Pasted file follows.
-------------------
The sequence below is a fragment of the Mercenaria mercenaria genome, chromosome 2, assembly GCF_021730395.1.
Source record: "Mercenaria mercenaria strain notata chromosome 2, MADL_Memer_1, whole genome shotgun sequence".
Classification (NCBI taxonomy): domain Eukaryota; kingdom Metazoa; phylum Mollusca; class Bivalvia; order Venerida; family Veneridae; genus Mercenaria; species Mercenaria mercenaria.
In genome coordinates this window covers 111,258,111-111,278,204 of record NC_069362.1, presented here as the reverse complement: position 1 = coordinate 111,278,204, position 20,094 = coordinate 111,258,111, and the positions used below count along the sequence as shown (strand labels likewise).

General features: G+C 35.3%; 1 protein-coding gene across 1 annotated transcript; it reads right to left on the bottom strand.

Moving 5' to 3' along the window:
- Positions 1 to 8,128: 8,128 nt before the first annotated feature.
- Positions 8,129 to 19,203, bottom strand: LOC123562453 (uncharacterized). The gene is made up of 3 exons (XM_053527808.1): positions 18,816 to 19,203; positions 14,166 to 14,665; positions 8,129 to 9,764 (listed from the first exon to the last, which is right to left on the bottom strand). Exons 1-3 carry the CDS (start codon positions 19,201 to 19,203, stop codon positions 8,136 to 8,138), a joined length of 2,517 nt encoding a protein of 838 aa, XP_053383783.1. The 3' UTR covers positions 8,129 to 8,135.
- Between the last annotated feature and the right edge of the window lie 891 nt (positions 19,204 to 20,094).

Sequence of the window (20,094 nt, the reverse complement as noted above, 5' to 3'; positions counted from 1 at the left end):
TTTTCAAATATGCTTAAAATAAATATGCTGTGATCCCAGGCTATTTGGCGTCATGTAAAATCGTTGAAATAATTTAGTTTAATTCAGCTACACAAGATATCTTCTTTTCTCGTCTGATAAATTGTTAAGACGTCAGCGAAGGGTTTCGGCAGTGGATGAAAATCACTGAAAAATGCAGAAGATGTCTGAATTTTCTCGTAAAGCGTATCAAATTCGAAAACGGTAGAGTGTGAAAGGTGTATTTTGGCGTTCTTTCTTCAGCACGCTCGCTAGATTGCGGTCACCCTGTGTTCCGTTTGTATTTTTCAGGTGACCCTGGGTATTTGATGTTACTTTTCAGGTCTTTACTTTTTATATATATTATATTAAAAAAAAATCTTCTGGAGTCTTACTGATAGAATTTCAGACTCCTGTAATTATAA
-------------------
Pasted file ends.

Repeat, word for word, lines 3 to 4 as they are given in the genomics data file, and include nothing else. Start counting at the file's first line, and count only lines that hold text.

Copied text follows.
Classification (NCBI taxonomy): domain Eukaryota; kingdom Metazoa; phylum Mollusca; class Bivalvia; order Venerida; family Veneridae; genus Mercenaria; species Mercenaria mercenaria.
In genome coordinates this window covers 111,258,111-111,278,204 of record NC_069362.1, presented here as the reverse complement: position 1 = coordinate 111,278,204, position 20,094 = coordinate 111,258,111, and the positions used below count along the sequence as shown (strand labels likewise).